By Sarah Downs

The Father, by August Strindberg, is one of those taut, intelligent, passionately restrained pieces of writing that delves deeply into the human heart, and then tears it out.  It is by definition high stakes theater.  Insanity, betrayal, desire, free will, seduction, deceit, self-doubt, fear, paternity, feminism, childhood, love –  take your pick.  The material is so juicy!  Unfortunately, in this production by the August Strindberg Repertory you would never know it.

The play starts slowly, with the Captain (Brad Fryman) and the local pastor (Gabe Bettio), distressed by the fact that the Captain’s orderly Happy (Tyler Brown) has gotten a local girl pregnant, trying to determine what should be done.  A discussion of Happy’s misdeeds leads to the topic of paternity.  If he cannot actually prove the child is his, Happy has no responsibility to care for it.  It’s the eternal ‘get out of jail free’ card that has been played over and over again, in every decade, in every culture.

The flip side, of course, is the fear that same ambiguity inspires, generating man’s resentment of a woman’s de facto control over family lineage.  After all, a woman always knows a child is hers, but a man (well, a paranoid man) can never be sure.  As the Captain says later in the play, “A man is born of woman but no woman is born of man.”   All of the action centers around this conflict.  It is a question that has no answer, and yet we continue to beat our heads against the wall trying to find one.

The Captain starts obsessing about paternity and the future of his beloved daughter Bertha (Bailey Newman).  He works himself into an untenable state of anxiety and seeks advice of the lugubrious Doctor Ostermark (Daniel Lugo).  Unfortunately, the Doctor has been secretly plotting with the Captain’s wife Laura (Natalie Menna) to have the Captain committed to an asylum.

The combination of pauses you could drive a truck through, an extraordinarily low level of energy, and complete lack of direction dooms this production from the first moments.  It’s as if the actors are sleepwalking through the material.  The exception is Jo Vetter as Margaret, the Captain’s childhood nurse.  She is the only person who knows how to stand still, move with decision, or speak audibly.  Bailey Newman as Bertha has youthful energy, but nowhere to go with it.  For the rest, it’s in one ear and out the other.  None of them has any skin in the game.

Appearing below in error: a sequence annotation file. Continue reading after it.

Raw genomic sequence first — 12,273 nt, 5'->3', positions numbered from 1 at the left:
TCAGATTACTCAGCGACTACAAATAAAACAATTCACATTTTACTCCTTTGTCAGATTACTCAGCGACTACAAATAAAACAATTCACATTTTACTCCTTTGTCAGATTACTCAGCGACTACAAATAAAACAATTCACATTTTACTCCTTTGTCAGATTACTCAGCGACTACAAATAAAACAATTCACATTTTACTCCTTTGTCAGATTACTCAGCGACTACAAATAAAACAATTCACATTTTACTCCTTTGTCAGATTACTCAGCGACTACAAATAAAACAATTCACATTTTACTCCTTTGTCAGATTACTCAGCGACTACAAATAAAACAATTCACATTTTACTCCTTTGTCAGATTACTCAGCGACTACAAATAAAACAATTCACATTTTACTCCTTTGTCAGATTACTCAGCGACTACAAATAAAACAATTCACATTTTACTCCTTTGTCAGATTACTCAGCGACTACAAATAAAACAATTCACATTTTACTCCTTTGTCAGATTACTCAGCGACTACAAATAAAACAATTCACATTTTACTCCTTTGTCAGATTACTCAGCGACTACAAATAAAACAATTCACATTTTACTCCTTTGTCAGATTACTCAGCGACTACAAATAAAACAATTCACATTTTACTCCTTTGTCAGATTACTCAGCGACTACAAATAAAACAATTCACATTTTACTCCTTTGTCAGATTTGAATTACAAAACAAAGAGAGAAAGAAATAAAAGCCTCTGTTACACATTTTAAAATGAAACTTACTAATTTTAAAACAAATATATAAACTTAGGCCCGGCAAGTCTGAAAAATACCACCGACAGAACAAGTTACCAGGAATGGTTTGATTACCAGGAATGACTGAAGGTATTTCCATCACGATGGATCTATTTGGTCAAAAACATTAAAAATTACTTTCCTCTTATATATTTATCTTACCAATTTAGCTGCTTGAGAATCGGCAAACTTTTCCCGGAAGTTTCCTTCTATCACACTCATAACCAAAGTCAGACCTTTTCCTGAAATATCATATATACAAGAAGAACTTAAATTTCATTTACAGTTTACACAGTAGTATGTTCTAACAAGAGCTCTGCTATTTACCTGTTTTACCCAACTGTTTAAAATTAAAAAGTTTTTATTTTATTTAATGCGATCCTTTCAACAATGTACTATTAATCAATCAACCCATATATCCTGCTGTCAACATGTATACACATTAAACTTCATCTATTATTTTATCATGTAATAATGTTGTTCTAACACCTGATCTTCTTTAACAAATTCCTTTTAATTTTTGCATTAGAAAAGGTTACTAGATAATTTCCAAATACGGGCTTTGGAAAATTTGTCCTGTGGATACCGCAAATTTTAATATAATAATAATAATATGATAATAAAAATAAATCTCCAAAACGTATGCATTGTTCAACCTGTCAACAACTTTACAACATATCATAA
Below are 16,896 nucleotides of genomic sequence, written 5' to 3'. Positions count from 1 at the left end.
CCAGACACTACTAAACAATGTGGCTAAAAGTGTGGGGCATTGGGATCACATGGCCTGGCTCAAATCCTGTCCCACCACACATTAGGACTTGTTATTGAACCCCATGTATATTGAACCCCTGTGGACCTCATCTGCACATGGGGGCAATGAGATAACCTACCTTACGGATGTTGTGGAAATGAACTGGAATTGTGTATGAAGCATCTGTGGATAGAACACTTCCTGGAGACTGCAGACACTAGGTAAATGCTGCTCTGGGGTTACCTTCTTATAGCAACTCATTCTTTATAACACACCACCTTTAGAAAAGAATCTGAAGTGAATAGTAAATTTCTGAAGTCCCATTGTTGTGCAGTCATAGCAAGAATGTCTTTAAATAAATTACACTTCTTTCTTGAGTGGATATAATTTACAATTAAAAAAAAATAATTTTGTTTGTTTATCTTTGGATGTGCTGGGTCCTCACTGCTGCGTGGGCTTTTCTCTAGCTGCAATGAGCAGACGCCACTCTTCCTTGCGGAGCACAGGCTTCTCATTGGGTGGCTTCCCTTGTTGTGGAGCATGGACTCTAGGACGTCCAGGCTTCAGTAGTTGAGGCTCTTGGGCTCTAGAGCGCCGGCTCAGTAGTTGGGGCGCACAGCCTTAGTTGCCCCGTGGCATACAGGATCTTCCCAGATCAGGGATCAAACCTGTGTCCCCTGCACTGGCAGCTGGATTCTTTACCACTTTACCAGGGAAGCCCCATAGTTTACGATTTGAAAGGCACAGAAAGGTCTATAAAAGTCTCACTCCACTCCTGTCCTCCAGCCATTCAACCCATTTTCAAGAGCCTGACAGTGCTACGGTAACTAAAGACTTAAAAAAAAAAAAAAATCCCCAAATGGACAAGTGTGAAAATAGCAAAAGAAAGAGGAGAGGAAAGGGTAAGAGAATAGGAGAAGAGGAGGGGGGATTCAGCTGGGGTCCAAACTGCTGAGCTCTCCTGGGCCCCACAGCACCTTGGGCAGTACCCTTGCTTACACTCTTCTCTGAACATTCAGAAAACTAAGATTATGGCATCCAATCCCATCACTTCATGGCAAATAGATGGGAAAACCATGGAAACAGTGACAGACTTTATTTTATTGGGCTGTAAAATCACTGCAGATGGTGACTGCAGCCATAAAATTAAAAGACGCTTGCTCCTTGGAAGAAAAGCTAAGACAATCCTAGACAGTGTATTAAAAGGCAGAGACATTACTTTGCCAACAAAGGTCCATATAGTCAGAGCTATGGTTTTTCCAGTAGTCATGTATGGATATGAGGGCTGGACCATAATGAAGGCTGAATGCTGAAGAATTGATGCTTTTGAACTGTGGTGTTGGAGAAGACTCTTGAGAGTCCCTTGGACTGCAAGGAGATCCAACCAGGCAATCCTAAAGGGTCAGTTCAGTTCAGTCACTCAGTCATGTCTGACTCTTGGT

The only real blocking any of the actors has is to go over to the drinks cart and get a whiskey or a glass of wine.  As a result, almost every actor finds himself downstage left frequently, pouring yet another glass.  This is one drunk family.

The Father‘s is both timeless and timely.  Its relevance to current events is almost eerie, as masculine fear and resentment of women have led us backward in time politically and, hopefully, forward to a greater understanding of the sexes.  I wish the Strindberg Repertory had grabbed this opportunity to go for it and explore that connection.

The Father by August Strindberg, translated from Swedish and directed by Robert Greer; adapted by Natalie Menna and Brad Fryman; with Brad Fryman, Gabe Bettio, Tyler Brown, Daniel Lugo, Bailey Newman, Natalie Menna and Jo Vetter; Janet Mervin, costume design; Gilbert “Lucky” Pearto, lighting design; Andy Evan Cohen, sound design.  At the Gene Frankel Theatre, 24 Bond Street (between Bowery and Lafayette, East Village), NYC; November 14th to December 1st; Tickets $20; Students (under 30) and seniors (over 62) $15; running time 2 hours, including intermission.  Box office: SMARTTIX, 212-868-4444;  Company’s website: